When I return to the landscape of my growing up years, making the five hour drive from my home in the foothills of the Blue Ridge Mountains in Virginia to the gentle farmland of Lancaster County, Pennsylvania, I drive by the farm where I grew up without stopping. I do not turn in the lane once shaded by a canopy of catalpa trees or pass by the rock garden where the “Slow Children at Play” sign my older sister painted so many decades ago once stood among the hostas. It could as easily have said “Slow, Children at Work.”
It’s a conundrum—where to put the baby in the grime—how to remove him from his blanket and place him on anything in this room. This room is what my husband and I get for $99 a night on Trip Advisor at .2 miles from the Philadelphia airport. The hotel sits in a strangled urban desert—a place bereft of tree, water, flow—a sprawl of light and concrete. This is a hopeless place for trapped people, meant to curb the anxiety about the most unnatural of journeys.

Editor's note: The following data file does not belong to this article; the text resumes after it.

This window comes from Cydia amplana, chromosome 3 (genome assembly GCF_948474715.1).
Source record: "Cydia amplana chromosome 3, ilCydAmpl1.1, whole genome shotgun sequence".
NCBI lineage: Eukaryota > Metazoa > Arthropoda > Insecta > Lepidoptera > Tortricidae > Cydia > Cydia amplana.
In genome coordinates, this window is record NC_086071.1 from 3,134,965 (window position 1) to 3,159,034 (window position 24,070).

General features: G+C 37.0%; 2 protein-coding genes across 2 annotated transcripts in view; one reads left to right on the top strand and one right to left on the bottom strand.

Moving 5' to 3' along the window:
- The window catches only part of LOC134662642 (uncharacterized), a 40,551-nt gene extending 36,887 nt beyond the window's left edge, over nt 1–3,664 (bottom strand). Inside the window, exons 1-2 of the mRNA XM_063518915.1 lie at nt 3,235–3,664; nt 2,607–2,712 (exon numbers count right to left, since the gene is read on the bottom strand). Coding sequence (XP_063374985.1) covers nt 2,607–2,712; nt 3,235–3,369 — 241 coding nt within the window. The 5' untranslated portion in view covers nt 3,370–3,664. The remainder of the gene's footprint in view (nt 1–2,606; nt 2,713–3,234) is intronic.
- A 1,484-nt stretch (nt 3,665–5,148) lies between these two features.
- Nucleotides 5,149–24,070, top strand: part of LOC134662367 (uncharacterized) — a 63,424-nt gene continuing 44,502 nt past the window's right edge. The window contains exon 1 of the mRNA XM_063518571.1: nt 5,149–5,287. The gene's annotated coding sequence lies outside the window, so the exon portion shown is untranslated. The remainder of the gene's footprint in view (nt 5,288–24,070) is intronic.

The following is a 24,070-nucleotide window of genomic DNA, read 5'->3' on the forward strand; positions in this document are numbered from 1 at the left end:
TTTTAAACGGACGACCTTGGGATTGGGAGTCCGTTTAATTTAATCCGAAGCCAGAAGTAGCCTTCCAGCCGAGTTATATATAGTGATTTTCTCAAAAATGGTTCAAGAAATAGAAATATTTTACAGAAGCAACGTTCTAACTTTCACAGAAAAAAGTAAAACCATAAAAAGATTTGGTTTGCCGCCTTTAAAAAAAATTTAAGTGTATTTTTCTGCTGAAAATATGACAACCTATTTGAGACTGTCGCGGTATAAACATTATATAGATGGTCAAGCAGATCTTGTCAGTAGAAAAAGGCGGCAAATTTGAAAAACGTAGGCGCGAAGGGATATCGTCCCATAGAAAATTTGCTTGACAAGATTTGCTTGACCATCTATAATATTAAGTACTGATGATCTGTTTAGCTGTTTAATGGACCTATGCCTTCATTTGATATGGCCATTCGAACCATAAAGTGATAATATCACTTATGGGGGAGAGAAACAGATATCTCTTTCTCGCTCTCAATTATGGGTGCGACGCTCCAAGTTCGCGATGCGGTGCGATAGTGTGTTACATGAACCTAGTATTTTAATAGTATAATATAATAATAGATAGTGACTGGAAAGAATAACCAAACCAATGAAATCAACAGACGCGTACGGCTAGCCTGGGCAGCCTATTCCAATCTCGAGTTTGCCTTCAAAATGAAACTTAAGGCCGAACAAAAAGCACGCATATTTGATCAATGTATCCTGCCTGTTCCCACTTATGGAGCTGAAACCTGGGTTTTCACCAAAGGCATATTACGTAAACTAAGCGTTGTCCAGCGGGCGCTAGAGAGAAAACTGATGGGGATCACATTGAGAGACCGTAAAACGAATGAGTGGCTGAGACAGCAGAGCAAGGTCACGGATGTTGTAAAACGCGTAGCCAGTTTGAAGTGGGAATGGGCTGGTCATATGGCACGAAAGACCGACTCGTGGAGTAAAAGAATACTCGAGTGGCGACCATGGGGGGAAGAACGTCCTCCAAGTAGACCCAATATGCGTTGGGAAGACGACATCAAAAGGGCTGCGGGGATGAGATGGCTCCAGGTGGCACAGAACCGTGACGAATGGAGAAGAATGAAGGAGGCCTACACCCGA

Seen on a topographic map, the town of Port Jervis, New York, appears to be guaranteed some drama. It is situated at the point where New York, New Jersey, and Pennsylvania come together at the banks of the Delaware River, where the riverbed takes a radical turn to the southwest (as if it had suddenly decided to avoid New Jersey), deepens to eighty feet, and begins to take on the grandeur that will come to it fully in the Water Gap some ten miles farther south. But whatever Port Jervis once was—a railroad and logging hub, a transport center for the produce from local farms—it no longer is. The town center seems exhausted and weakened to such a point that no expectation or promise could safely settle on it again.